VEVERKOVÁ, Lenka, Ivan ČAPOV, Václav JEDLIČKA, Adam PEŠTÁL, Jan ŽÁK, Petr VLČEK and Zdeněk WILHELM. Treatment of large infected chest wounds. 2012. ISSN 1609-2759.
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Basic information
Original name Treatment of large infected chest wounds
Authors VEVERKOVÁ, Lenka, Ivan ČAPOV, Václav JEDLIČKA, Adam PEŠTÁL, Jan ŽÁK, Petr VLČEK and Zdeněk WILHELM.
Edition 2012.
Other information
Original language English
Type of outcome Conference abstract
Field of Study 30200 3.2 Clinical medicine
Country of publisher Austria
Confidentiality degree is not subject to a state or trade secret
Organization unit Faculty of Medicine
ISSN 1609-2759
Keywords in English NWPT, chest
Changed by Changed by: Mgr. Michal Petr, učo 65024. Changed: 22. 10. 2012 08:37.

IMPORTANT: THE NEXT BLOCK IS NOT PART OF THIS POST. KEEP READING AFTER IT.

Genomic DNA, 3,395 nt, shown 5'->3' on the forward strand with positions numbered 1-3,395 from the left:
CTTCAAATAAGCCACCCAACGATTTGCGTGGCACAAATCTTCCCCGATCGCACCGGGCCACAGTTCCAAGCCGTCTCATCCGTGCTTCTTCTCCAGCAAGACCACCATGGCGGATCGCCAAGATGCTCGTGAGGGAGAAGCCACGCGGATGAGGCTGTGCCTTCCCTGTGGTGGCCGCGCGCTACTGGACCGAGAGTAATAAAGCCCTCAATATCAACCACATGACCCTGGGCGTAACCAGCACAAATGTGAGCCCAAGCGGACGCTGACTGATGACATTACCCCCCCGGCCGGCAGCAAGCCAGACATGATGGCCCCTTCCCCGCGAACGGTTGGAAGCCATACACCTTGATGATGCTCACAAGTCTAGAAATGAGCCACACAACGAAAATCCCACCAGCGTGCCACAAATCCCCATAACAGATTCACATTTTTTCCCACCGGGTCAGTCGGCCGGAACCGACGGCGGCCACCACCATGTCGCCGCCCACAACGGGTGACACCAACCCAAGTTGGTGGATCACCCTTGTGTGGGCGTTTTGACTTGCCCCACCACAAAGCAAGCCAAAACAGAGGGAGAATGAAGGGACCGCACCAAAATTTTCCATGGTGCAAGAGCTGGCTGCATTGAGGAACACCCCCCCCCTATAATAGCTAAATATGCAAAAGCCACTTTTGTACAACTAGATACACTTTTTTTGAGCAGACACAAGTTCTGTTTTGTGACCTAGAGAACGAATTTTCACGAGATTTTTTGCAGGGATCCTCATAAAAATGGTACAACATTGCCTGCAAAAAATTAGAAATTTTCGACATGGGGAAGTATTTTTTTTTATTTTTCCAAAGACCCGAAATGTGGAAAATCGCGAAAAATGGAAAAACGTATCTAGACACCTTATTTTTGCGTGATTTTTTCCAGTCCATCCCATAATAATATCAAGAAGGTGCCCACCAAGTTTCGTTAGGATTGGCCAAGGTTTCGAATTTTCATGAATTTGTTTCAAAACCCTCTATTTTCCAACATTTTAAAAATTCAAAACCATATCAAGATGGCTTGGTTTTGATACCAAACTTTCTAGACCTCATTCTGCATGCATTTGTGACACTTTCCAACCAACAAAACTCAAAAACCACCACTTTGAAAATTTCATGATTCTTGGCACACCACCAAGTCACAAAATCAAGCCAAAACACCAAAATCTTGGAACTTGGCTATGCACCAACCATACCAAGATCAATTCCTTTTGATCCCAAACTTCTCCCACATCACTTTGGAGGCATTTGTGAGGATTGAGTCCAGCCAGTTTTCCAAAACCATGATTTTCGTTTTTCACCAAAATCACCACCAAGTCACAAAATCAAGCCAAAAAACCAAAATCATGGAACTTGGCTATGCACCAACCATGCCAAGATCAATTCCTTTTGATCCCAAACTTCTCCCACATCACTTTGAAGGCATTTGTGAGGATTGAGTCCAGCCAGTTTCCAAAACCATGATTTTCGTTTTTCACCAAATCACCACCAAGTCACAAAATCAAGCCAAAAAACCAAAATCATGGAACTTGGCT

Introduction:In clinical practice we often need to decide a correct method for the treatment of the chest wall following trauma, empyema, or local infection. Various methods are available and their aim is the same – to cure the patient’s defect. There are recommended and tried methods of treatment of these serious and often life-threatening defects. Nowadays treatment may also involve NPWT. Method:In the period between June 2010 and January 2011 we researched 8 patients with chest defect after surgery who were treated using NPWT and compared their results with those of patients treated with traditional methods prior to 2010 e.g. Eloesser window in pleural empyema. We evaluated the length of treatment, wound size, onset of infection, pain and the price of treatment. We assessed wound size using the method of WHAT. Results:The patients’ average age was 65.7 years, in the range of 45 – 73 years. The average wound size 17 x 11.6 cm. Treatment with NWPT averaged 12 days, and changed every 4.5 days. All wounds were culture positive: 3 staphylococcus aureus,1 MRSA, 2 alpha hemolytic streptococcus, the others were polymicrobial. There were no mortalities. All wounds healed without muscle flaps, 3 underwent delayed primary closure, 2 split-thickness skin graft, and three healed by secondary intention. There was no significant complication. Conclusion: The NPWT system is a feasible alternative to conventional wound care with infected wounds. Our results show that NPWT is more benficial to the patient, it involves a shorter period of treatment.
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